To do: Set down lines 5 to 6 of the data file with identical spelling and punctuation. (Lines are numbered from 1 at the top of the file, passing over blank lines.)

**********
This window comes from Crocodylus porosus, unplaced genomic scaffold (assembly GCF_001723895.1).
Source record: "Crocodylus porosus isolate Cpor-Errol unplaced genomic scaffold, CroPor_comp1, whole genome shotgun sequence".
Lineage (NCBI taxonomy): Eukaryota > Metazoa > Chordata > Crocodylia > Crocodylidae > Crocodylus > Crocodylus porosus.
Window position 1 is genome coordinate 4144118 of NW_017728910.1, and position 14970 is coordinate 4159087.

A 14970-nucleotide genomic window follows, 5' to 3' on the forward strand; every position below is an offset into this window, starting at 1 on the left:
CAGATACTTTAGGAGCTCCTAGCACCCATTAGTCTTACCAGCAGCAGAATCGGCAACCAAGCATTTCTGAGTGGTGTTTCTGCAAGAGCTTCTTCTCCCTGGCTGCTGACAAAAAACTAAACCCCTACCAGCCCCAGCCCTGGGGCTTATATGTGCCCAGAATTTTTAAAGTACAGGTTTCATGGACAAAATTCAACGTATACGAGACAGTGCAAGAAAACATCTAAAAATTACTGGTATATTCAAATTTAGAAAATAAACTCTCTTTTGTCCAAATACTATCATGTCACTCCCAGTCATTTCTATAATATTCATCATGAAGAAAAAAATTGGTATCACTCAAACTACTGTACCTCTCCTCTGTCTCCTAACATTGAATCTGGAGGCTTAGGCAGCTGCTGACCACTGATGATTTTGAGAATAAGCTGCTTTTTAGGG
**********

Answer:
A 14970-nucleotide genomic window follows, 5' to 3' on the forward strand; every position below is an offset into this window, starting at 1 on the left:
CAGATACTTTAGGAGCTCCTAGCACCCATTAGTCTTACCAGCAGCAGAATCGGCAACCAAGCATTTCTGAGTGGTGTTTCTGCAAGAGCTTCTTCTCCCTGGCTGCTGACAAAAAACTAAACCCCTACCAGCCCCAGCCCTGGGGCTTATATGTGCCCAGAATTTTTAAAGTACAGGTTTCATGGACAAAATTCAACGTATACGAGACAGTGCAAGAAAACATCTAAAAATTACTGGTATATTCAAATTTAGAAAATAAACTCTCTTTTGTCCAAATACTATCATGTCACTCCCAGTCATTTCTATAATATTCATCATGAAGAAAAAAATTGGTATCACTCAAACTACTGTACCTCTCCTCTGTCTCCTAACATTGAATCTGGAGGCTTAGGCAGCTGCTGACCACTGATGATTTTGAGAATAAGCTGCTTTTTAGGG